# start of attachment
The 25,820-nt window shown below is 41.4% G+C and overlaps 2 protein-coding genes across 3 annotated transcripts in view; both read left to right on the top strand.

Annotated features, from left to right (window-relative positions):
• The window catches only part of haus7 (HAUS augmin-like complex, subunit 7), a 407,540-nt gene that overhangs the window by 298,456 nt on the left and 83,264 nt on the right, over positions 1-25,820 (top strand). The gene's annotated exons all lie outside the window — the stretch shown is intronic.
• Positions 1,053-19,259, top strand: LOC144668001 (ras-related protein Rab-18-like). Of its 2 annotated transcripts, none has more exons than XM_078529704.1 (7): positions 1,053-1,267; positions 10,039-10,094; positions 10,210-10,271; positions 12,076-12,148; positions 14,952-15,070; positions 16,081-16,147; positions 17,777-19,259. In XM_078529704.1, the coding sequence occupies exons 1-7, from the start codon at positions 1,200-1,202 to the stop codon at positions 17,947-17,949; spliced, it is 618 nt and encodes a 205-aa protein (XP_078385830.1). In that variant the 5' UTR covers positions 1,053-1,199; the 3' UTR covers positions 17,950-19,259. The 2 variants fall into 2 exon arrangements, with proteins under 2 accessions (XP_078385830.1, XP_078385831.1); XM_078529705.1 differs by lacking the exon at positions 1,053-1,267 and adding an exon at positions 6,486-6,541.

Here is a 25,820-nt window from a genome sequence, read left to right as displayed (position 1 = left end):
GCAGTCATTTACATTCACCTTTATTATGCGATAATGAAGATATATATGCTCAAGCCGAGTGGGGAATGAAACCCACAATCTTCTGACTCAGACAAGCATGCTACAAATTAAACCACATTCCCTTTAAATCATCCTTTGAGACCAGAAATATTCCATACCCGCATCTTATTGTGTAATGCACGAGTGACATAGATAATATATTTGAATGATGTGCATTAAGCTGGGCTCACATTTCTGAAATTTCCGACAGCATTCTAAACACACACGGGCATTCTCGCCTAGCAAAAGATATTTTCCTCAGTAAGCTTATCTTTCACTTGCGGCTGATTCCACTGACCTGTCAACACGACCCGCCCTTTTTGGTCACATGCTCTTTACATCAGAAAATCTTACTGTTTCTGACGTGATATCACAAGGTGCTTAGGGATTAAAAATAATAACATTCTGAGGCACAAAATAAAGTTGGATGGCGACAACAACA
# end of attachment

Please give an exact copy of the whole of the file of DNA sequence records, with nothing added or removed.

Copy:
The 25,820-nt window shown below is 41.4% G+C and overlaps 2 protein-coding genes across 3 annotated transcripts in view; both read left to right on the top strand.

Annotated features, from left to right (window-relative positions):
• The window catches only part of haus7 (HAUS augmin-like complex, subunit 7), a 407,540-nt gene that overhangs the window by 298,456 nt on the left and 83,264 nt on the right, over positions 1-25,820 (top strand). The gene's annotated exons all lie outside the window — the stretch shown is intronic.
• Positions 1,053-19,259, top strand: LOC144668001 (ras-related protein Rab-18-like). Of its 2 annotated transcripts, none has more exons than XM_078529704.1 (7): positions 1,053-1,267; positions 10,039-10,094; positions 10,210-10,271; positions 12,076-12,148; positions 14,952-15,070; positions 16,081-16,147; positions 17,777-19,259. In XM_078529704.1, the coding sequence occupies exons 1-7, from the start codon at positions 1,200-1,202 to the stop codon at positions 17,947-17,949; spliced, it is 618 nt and encodes a 205-aa protein (XP_078385830.1). In that variant the 5' UTR covers positions 1,053-1,199; the 3' UTR covers positions 17,950-19,259. The 2 variants fall into 2 exon arrangements, with proteins under 2 accessions (XP_078385830.1, XP_078385831.1); XM_078529705.1 differs by lacking the exon at positions 1,053-1,267 and adding an exon at positions 6,486-6,541.

Here is a 25,820-nt window from a genome sequence, read left to right as displayed (position 1 = left end):
GCAGTCATTTACATTCACCTTTATTATGCGATAATGAAGATATATATGCTCAAGCCGAGTGGGGAATGAAACCCACAATCTTCTGACTCAGACAAGCATGCTACAAATTAAACCACATTCCCTTTAAATCATCCTTTGAGACCAGAAATATTCCATACCCGCATCTTATTGTGTAATGCACGAGTGACATAGATAATATATTTGAATGATGTGCATTAAGCTGGGCTCACATTTCTGAAATTTCCGACAGCATTCTAAACACACACGGGCATTCTCGCCTAGCAAAAGATATTTTCCTCAGTAAGCTTATCTTTCACTTGCGGCTGATTCCACTGACCTGTCAACACGACCCGCCCTTTTTGGTCACATGCTCTTTACATCAGAAAATCTTACTGTTTCTGACGTGATATCACAAGGTGCTTAGGGATTAAAAATAATAACATTCTGAGGCACAAAATAAAGTTGGATGGCGACAACAACA